NHIMA director-general James Kapesa recently announced that one per cent deduction from workers’ salary towards the National Health Insurance Scheme would commence this month, but that people would only start accessing health services under the scheme in March, 2020.
But in an interview, Chiyobe said workers were still not ready for the implementation process, citing the deteriorating economy and lack of consultation.
“The workers, so far as the matter stands now, are not ready! They are not ready in the sense that the economy is biting! What we got is a four per cent (salary increment). So, to get a one per cent because it’s law, to an extent amounts to abuse of law. There must be an engagement saying: ‘this is what is going to happen.’ Laws are there, but those laws should be for the betterment of the people they are targeted to,” Chiyobe said.
“We want it to be deferred. What is the rush? So, the rush is now very clear that what they are interested in is wanting to pay themselves salaries as an Authority! You can’t get people’s money and you start paying yourselves salaries, when you are not rendering the service for that money you have gotten for. Are they going to render the service when they get the money? The answer is no! But are they not going to be paying themselves salaries? The answer is yes.”
He said it was disappointing that government had decided to press ahead with the controversial health insurance scheme despite several unresolved items.
“Through the labour movement, they (workers) have put across their feelings and they are saying the economy is biting, and the percentage (increment) they got was very low. Secondly, with the NHI, there are a lot of issues, which remains unresolved” the budget itself if you were to check through our collective agreement is very clear that we do not agree on the one per cent. Maybe other unions will accept, but the likes of ZUNO (Zambia Union of Nurses Organization), Judicial Allied Workers Union of Zambia (JAWUZ), we have not agreed! So, it becomes a pending issue, which remains unresolved,” he added.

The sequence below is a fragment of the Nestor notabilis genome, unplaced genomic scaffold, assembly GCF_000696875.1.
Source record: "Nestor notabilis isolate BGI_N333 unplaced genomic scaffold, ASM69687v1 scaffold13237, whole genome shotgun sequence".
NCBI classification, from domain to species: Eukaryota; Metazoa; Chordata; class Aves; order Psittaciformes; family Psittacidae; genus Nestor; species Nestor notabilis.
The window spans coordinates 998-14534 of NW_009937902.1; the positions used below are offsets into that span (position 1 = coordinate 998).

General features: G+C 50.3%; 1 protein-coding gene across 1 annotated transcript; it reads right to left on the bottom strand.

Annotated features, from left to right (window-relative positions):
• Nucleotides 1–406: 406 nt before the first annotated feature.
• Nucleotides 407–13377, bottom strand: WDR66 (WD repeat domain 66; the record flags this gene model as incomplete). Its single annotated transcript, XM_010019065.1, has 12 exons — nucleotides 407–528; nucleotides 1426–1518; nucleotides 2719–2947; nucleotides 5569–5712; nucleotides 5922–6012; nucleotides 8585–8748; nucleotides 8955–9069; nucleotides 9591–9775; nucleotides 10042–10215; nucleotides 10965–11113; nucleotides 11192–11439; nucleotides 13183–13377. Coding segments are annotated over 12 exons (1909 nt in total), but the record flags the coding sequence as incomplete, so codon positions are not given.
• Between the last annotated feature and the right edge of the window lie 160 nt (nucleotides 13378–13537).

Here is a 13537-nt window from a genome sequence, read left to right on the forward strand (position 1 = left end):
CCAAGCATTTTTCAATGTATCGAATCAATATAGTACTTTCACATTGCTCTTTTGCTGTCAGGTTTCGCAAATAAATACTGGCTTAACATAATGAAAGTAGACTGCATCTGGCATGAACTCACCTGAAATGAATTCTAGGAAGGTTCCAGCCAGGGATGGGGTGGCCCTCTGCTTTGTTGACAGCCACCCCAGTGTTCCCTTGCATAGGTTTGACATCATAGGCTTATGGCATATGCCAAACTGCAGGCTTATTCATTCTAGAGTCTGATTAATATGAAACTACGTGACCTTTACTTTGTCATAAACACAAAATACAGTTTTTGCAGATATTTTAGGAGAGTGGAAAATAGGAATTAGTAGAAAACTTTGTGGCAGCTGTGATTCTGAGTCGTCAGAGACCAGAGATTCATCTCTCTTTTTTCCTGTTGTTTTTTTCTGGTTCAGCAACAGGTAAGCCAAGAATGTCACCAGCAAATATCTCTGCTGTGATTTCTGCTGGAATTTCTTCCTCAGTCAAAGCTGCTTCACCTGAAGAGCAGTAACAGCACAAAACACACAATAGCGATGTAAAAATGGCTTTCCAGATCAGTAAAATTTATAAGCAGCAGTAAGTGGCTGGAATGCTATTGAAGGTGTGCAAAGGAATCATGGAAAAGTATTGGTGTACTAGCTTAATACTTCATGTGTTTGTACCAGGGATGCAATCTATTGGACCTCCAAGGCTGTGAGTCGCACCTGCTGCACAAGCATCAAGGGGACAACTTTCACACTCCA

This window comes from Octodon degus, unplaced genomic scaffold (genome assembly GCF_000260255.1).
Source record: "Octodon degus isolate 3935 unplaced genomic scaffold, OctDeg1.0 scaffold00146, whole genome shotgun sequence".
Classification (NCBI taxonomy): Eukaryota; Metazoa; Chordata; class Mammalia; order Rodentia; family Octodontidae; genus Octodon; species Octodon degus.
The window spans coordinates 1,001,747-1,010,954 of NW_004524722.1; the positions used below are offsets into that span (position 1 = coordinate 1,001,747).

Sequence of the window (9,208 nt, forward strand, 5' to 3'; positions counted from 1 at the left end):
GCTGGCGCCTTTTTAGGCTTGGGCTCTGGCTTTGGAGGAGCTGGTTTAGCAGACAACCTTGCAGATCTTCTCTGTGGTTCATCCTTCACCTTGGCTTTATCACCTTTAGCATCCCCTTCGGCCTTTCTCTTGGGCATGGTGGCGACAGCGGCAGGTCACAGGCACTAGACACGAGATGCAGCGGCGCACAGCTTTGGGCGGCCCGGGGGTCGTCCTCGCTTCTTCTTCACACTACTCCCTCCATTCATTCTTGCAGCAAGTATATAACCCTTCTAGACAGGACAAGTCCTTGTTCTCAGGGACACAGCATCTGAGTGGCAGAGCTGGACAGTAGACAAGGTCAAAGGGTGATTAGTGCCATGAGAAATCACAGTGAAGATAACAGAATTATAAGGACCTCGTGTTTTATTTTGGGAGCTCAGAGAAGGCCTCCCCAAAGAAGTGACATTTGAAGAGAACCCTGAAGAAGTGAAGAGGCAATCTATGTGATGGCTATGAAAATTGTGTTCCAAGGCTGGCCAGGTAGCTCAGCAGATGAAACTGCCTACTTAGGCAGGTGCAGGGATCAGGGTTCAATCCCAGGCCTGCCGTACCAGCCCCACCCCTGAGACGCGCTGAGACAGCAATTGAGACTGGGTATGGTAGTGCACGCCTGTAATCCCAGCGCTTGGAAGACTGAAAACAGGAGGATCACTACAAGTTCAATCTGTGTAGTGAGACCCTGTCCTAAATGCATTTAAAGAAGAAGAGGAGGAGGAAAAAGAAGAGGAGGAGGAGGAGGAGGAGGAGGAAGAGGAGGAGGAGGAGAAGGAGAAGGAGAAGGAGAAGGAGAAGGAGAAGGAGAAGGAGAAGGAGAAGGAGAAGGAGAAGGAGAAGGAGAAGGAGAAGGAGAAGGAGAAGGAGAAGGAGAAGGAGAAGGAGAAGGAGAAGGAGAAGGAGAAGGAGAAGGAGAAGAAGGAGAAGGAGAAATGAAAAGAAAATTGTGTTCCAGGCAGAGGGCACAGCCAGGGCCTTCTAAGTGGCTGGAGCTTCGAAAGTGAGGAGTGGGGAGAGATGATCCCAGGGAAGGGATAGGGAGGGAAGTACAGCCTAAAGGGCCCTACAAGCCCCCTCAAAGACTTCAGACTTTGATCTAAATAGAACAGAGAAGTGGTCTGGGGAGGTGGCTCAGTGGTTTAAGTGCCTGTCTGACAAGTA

Chiyobe called for patience in implementing the scheme so that all loopholes were sorted out.
“The issue of deducting people’s money…if we are alert as Zambians to our rights, especially on individual levels, if my money is being deducted and I can’t access the facility where that money is going, I have the right to sue! There are a lot of things, which go unresolved and the the Authority should take stock. They should not just be interested so that they get people’s money so that they start paying themselves salaries,” Chiyobe stressed.
“They should be patient so that all these matters are resolved. What about if they move like that and we go to court and we stop them, what would they have achieved? Meetings have been called so that we discuss these things, but they have been pushing. Is their push to render a service or get money in their pockets?”
He wondered why government was in a hurry to deduct from people’s salaries when services would only be available next year.
“You get someone’s money now and you go and work and start rendering a service in March? Have you ever seen such a scenario happening? It has never! So, as labour movements, we are simply saying let that scheme wait; we are not in opposition of it, we are the people who started it. But it should not be taken like we are against it, we are not against it; we are against the implementation,” explained Chiyobe.
“Look at the push, the people you want to give a service are refusing, ‘don’t get our money’ but you, you want to say ‘yes, we need the service.’ Now, the people you want to give the service are refusing. It is crystal clear that what you are interested is not to render a service, but what you are interested in is to get money and pay yourselves salaries. Let them be clear because it is foreseen that what they’re interested in is money to pay themselves salaries.”